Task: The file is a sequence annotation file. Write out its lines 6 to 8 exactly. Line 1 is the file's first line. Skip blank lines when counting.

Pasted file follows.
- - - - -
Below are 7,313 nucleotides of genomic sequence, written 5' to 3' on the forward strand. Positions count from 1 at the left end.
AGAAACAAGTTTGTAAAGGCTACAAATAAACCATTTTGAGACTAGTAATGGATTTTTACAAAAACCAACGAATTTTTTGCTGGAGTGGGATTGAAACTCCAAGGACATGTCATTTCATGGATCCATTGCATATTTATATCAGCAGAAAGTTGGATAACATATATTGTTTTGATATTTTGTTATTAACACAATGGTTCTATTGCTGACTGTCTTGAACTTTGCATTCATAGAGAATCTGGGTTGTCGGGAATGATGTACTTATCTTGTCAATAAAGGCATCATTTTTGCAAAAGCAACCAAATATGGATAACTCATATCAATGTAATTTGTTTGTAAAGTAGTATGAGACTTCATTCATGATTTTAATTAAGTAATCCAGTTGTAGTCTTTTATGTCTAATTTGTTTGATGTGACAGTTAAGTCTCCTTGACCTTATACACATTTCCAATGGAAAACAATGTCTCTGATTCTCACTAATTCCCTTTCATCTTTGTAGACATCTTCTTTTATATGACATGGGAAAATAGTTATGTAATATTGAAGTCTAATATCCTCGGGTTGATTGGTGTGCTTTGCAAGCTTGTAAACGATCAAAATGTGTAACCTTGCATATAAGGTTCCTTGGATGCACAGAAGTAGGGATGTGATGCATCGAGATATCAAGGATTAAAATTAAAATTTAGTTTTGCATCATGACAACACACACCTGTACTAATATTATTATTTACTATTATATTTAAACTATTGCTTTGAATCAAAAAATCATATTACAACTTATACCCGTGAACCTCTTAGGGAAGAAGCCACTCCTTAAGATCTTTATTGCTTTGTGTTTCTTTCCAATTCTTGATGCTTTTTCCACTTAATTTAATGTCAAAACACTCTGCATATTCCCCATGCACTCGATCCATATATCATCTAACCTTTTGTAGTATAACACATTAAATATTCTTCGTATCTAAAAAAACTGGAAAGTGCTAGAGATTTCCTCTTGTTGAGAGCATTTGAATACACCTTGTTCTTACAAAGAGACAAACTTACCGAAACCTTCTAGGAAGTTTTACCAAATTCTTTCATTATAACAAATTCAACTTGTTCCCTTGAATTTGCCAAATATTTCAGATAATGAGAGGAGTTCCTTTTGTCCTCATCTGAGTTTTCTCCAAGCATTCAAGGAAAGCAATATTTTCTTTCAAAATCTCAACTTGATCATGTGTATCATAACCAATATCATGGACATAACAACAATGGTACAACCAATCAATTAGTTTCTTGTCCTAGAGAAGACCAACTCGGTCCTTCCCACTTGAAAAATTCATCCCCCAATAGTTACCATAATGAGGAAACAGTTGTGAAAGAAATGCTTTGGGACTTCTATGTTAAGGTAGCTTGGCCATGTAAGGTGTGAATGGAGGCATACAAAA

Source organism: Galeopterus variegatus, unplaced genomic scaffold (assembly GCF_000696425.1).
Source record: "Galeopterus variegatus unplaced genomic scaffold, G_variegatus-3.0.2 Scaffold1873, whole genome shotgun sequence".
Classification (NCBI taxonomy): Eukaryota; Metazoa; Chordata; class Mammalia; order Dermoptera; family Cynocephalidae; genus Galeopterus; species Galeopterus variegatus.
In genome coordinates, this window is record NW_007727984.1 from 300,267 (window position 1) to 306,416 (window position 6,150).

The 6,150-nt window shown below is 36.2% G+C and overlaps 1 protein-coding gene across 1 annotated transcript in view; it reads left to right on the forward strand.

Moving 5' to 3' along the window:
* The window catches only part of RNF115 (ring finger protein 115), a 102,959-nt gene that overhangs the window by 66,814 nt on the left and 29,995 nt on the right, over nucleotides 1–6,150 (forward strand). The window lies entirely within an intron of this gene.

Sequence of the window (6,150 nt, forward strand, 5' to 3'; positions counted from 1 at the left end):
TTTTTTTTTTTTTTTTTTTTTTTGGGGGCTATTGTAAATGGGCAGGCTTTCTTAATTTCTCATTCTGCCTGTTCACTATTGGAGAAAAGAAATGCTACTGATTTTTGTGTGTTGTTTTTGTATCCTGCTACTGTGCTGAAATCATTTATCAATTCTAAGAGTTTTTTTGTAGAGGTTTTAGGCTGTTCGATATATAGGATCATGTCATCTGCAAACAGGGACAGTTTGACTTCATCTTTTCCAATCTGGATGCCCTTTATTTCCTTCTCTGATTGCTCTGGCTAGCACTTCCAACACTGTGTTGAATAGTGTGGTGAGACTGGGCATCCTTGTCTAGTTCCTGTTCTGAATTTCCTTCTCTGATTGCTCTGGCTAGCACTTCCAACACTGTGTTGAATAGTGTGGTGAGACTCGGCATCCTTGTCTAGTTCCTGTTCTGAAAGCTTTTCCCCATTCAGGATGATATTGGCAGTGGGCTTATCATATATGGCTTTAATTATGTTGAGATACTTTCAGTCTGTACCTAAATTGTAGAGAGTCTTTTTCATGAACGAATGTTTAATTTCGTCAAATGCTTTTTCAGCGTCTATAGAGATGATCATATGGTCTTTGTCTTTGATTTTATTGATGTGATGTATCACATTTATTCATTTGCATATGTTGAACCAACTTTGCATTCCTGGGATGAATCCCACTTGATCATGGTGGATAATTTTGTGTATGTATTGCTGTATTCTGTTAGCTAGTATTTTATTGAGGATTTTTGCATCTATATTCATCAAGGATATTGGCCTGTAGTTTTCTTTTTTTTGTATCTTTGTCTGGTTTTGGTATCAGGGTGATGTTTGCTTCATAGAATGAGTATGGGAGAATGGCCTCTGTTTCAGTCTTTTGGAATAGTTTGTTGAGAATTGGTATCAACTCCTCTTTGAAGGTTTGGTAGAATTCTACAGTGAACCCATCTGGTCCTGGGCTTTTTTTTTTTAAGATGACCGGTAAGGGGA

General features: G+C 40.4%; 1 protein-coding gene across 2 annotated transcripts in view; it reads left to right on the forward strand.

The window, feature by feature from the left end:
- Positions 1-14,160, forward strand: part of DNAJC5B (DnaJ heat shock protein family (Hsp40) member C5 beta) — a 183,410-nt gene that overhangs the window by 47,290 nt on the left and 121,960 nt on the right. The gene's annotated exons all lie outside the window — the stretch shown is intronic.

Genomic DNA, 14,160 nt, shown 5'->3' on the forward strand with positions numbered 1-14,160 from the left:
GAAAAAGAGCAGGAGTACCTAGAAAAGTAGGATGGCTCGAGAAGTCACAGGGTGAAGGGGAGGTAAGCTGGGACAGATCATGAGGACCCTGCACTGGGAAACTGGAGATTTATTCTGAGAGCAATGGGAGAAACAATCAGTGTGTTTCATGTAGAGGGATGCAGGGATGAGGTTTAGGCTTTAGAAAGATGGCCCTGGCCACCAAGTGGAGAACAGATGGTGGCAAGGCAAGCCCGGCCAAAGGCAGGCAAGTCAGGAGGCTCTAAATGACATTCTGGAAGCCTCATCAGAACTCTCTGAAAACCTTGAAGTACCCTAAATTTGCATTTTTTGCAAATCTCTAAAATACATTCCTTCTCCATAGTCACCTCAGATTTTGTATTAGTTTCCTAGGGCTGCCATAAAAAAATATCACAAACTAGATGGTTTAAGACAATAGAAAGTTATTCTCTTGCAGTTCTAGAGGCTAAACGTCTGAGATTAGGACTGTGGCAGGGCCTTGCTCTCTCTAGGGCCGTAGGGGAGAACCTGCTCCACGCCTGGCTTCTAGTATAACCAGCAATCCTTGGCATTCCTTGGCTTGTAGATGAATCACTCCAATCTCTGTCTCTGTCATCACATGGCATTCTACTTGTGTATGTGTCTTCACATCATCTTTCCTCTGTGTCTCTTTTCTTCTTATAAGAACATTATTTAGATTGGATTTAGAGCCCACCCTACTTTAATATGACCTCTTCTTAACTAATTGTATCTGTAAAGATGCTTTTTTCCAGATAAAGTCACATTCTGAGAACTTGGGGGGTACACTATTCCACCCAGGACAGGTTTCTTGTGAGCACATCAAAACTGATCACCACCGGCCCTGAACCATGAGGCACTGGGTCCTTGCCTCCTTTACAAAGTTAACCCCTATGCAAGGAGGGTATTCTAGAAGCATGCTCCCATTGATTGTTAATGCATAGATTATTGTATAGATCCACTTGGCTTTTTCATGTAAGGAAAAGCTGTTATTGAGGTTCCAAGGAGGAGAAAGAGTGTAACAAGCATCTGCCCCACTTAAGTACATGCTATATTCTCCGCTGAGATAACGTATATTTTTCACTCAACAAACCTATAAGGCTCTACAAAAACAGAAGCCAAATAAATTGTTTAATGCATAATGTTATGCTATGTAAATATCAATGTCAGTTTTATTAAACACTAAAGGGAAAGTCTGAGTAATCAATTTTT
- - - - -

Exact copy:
In genome coordinates, this window is record NW_007727984.1 from 300,267 (window position 1) to 306,416 (window position 6,150).

The 6,150-nt window shown below is 36.2% G+C and overlaps 1 protein-coding gene across 1 annotated transcript in view; it reads left to right on the forward strand.

Moving 5' to 3' along the window: